The Economist, the International Energy Agency, and the World Economic Forum, and the Indian government each advocated for innovation in alternative energy technologies this week. Continue reading to find out what they said.
“Solar lighting: Lighting the way” on The Economist
Like mobile phones before them, the price of solar lighting is falling. Entrepreneurs are seeking to apply the same thinking that surrounds mobile phones to alternative energy technologies: make technology affordable and accessible to quickly improve the user’s quality of life. Novel business models like Simpa Networks’ PAYGO solution and high-performing, well-designed technologies have the potential to change the way billions of people access energy in emerging markets. Check out the article for other businesses working in the space.
Presentation: “Tapping technology’s potential to secure a clean energy future” by Ms. Maria van der Hoeven, Executive Director of the International Energy Agency
The International Energy Agency (IEA) is advocating for technological development in the clean technology arena. Energy demand has doubled in the past 40 years and, not surprisingly, CO2 emissions have too. Director van der Hoeven calls for countries to increase their R&D expenditure on energy. At Invested Development, we also advocate for innovation surrounding energy technology on the macro level, and on the individual and household levels as well.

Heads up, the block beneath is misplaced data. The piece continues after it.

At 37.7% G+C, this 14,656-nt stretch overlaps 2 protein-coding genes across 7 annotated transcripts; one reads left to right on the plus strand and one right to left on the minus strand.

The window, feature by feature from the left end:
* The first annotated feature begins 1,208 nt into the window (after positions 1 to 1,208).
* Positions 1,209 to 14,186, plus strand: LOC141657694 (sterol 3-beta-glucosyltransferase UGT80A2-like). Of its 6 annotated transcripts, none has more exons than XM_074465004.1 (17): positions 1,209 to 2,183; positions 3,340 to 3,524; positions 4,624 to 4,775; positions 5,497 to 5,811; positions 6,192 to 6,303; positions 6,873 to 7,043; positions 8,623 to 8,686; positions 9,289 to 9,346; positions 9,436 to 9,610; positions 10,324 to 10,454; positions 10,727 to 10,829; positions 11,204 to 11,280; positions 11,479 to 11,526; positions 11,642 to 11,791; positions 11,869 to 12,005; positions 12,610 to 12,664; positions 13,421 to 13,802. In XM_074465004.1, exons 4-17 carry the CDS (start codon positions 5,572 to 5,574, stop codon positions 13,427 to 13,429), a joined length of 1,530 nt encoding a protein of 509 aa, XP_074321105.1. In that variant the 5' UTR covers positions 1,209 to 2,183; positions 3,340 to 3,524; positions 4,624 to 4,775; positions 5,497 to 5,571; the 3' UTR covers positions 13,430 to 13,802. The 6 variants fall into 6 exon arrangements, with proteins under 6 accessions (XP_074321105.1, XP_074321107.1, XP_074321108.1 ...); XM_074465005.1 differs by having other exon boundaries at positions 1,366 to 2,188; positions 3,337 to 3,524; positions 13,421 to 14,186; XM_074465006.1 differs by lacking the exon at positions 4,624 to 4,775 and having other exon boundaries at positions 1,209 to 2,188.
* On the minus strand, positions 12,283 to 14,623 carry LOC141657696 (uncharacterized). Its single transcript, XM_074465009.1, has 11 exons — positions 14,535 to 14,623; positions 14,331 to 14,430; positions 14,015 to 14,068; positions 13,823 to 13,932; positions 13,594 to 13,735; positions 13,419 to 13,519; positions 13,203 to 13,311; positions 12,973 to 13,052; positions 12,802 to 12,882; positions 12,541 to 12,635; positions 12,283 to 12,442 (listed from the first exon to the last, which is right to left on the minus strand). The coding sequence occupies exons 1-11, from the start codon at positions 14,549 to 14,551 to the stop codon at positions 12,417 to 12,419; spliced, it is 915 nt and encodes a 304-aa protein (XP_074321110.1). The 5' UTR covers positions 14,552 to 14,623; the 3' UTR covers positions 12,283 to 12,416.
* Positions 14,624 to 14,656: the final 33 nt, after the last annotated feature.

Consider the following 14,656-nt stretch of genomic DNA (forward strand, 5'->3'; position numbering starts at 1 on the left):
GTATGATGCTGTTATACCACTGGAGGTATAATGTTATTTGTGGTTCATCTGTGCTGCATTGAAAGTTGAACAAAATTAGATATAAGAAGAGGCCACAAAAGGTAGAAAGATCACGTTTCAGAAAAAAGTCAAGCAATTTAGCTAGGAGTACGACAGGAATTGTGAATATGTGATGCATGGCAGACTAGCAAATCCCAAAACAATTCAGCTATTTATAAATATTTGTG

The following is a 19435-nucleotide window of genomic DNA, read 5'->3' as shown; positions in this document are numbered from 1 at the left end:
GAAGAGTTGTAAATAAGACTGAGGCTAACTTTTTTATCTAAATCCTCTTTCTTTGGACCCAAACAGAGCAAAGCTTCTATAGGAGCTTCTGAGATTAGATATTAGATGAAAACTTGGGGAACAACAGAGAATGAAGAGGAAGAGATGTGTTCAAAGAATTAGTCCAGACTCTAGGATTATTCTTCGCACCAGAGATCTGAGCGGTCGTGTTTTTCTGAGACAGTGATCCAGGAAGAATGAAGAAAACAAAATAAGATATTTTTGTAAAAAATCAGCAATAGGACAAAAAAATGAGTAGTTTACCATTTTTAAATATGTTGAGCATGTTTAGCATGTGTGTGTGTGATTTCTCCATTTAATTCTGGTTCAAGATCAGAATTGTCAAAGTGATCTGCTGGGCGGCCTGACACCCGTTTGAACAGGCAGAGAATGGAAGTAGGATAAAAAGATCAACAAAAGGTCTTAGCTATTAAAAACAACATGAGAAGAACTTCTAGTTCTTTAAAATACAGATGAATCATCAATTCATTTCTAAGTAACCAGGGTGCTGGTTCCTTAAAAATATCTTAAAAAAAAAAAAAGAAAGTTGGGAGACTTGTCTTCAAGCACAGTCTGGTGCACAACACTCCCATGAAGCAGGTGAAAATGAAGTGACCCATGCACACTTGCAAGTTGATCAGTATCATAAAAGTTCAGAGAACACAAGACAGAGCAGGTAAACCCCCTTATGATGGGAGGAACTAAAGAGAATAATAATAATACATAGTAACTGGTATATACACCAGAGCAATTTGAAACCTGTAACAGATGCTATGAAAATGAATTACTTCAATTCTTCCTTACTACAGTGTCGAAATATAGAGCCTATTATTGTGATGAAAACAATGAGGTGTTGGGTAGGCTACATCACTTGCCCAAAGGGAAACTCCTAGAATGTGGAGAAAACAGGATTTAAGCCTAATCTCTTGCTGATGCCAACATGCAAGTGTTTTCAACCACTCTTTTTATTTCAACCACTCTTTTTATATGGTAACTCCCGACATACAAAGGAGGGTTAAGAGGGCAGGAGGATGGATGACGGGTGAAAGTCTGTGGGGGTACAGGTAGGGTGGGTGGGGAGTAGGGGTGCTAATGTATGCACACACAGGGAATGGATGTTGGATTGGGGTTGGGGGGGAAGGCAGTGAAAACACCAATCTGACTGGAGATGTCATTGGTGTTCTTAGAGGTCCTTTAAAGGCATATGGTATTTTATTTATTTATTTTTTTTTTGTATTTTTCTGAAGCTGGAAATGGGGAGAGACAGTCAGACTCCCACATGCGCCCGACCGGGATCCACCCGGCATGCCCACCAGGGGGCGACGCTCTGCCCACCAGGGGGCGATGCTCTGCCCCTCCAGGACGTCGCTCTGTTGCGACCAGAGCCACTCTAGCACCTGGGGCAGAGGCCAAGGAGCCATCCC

“Industry-changing Companies Recognized as Technology Pioneers” on World Economic Forum
The World Economic Forum announced its 2013 Technology Pioneers last week and our portfolio company, Promethean Power, is on the list. Promethean and the other Tech Pioneers represent the world’s leading and most innovative companies in IT, energy, and health sciences. Promethean is recognized for its proven technology in alternative energy storage in off-grid areas and its potential for impact. Read the profiles of all of the Tech Pioneers here. Previous Tech Pioneers include the likes of DropBox and Kayak.com.
“India to hunt for patented technology to bridge innovation gap” on the Times of India
The Indian government’s Department of Scientific and Industrial Research (DSIR) has identified six technology areas that have innovation gaps. In light of its goals for installed solar capacity, both at the national and regional levels, solar energy is one of the six areas. To stimulate innovation and show its support, the DSIR will designate funding for SMEs developing technologies to help them scale.
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